For my three sons, snow on the ground is synonymous with Christmas. With both sets of grandparents and extended families in Chicago, the 800-mile trek up north has become an annual holiday tradition.
Of course, seeing family and getting gifts tops their “things I’m excited about” list, but getting a chance to play in the snow is a close third. And most of the time, Mother Nature complies with their wishes.
Last year she dumped nearly two feet of snow on Christmas Eve. Armed in boots, a stocking cap, gloves and a rigid snow suit in which he can barely move his arms — resembling little Randy Parker from “The Christmas Story” — our 3-year-old Jackson rushed out into the snow and plopped on the ground. After experimenting with making snow angels, throwing snowballs and sampling what snow tastes like, it was time to complete the family task: building a snowman.
With the help of grandpa, we built a 3-foot snowman, which to no surprise the boys named Frosty. Jackson was pretty protective of Frosty. He didn’t want anyone else to touch his creation, and was especially mad when his brother started throwing snowballs at the snowman. When it was time to head in for hot cocoa, Jackson didn’t want to leave Frosty alone, perhaps waiting for him to come to life.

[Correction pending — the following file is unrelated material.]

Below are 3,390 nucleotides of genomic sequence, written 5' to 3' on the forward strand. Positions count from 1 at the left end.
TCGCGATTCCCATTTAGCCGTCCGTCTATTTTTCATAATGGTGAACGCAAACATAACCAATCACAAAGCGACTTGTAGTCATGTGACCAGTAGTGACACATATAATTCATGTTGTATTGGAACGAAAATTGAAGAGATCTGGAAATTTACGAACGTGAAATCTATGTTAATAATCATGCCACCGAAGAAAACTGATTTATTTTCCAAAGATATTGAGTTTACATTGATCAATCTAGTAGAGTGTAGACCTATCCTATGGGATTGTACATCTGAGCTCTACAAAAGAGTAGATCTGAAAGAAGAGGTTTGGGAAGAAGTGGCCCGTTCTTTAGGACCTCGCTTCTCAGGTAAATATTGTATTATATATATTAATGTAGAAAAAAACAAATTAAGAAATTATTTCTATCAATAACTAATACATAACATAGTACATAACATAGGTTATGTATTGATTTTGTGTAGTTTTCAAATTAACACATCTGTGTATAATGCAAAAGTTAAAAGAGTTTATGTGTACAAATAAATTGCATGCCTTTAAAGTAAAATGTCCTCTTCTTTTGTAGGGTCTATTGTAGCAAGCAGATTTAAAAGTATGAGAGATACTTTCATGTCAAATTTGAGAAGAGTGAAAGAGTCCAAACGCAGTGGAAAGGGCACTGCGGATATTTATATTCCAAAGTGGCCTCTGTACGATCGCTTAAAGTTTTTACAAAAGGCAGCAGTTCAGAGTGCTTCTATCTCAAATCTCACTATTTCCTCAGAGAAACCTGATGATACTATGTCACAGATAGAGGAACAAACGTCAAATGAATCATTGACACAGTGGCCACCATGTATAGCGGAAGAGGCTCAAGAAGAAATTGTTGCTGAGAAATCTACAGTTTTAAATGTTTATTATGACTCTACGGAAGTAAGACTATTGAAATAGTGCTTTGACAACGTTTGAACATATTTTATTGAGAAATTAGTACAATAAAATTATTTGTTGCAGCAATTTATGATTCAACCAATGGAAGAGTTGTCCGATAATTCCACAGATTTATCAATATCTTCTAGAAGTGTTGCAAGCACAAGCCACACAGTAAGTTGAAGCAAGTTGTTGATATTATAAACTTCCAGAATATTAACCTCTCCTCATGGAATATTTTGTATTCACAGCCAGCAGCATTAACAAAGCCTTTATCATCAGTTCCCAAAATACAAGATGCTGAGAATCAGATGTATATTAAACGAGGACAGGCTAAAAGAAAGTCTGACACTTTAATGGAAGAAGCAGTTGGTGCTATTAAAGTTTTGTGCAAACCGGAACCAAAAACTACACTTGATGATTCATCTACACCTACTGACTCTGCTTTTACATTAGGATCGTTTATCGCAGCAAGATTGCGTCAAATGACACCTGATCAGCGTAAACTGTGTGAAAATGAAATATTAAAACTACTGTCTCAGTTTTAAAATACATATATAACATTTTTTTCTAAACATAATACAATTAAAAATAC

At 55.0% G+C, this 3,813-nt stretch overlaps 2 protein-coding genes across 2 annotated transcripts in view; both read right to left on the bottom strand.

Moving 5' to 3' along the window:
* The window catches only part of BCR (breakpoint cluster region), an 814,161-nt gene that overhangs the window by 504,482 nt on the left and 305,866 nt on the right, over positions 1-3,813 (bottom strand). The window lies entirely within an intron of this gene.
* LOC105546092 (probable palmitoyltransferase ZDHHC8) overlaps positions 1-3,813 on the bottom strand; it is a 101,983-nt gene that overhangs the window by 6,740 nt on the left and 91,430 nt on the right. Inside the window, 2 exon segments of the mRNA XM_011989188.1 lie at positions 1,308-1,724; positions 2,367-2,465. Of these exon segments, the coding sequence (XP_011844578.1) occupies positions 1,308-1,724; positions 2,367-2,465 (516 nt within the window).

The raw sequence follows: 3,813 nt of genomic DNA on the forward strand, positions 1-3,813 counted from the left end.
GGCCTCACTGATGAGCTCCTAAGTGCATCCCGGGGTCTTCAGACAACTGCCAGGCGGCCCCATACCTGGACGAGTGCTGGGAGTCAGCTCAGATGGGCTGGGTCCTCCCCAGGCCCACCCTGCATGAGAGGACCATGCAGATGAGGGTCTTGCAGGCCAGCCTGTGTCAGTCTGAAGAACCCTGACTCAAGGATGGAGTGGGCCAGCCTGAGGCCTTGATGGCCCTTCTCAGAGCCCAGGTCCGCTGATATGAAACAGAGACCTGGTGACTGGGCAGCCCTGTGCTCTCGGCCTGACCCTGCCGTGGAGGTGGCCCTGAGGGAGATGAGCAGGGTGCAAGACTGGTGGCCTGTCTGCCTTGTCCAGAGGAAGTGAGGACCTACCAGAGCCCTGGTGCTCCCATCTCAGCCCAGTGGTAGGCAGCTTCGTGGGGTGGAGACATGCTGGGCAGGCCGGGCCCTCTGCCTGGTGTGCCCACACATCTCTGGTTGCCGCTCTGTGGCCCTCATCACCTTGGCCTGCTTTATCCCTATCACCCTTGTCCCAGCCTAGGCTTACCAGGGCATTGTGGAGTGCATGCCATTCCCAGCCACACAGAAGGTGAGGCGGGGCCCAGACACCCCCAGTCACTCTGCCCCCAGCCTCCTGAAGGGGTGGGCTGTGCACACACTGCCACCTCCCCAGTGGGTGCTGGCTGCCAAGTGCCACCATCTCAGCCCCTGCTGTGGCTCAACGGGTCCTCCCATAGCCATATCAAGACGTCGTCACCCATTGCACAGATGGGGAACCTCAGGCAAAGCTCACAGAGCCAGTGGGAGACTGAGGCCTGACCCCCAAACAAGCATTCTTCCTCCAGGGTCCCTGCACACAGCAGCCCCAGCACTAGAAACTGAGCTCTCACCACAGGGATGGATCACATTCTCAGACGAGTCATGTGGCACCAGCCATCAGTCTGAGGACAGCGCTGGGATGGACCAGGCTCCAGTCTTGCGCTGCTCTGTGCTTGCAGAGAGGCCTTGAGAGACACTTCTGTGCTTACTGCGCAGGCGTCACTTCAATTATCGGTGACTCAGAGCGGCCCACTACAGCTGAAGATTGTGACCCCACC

He kept a close eye on his snowman from grandma’s patio door and living room window, taking a break from playing every few minutes to make sure Frosty was OK. He hesitated to join the family for Christmas Eve church service, worried that someone might attack his snowman in his absence. He feared going to bed — even with the promise that Santa Claus was coming — because he was worried that Santa would kick his snowman. We assured him that Santa wouldn’t do that.
Then he expressed concern that the reindeer would knock over Frosty. We assured him that Rudolph’s red nose would spot the snowman and Frosty would be safe. Indeed, Frosty would survive Christmas Eve, but Santa’s presents shifted Jackson’s attention on Christmas morning.
His first memory of Christmas was much more snow-filled than Jaydon’s. Then an only-child, the promise of snow on the ground was his motivating factor taking the 15-hour drive. When we pulled into grandma and grandpa’s driveway, he was elated to see snow on the ground — albeit a little patch of snow no more than a half-inch deep. As we unbuckled him, he jumped out of his car seat not to race to the front door, but to jump on the tiny patch of snow at the edge of the driveway.
Every time we went outside the house, he would race to the edge of the driveway to stand in the tiny patch, which shrunk each day during the unseasonably warm weather. Mother Nature eventually changed the winter warm weather to sub-freezing temperatures — too cold to snow — transforming that tiny patch to ice.
As we ready the family for the trip, our boys have recalled their vivid memories of last year’s snowfall. We assure them there will be snow during our visit. We’re hoping Mother Nature complies.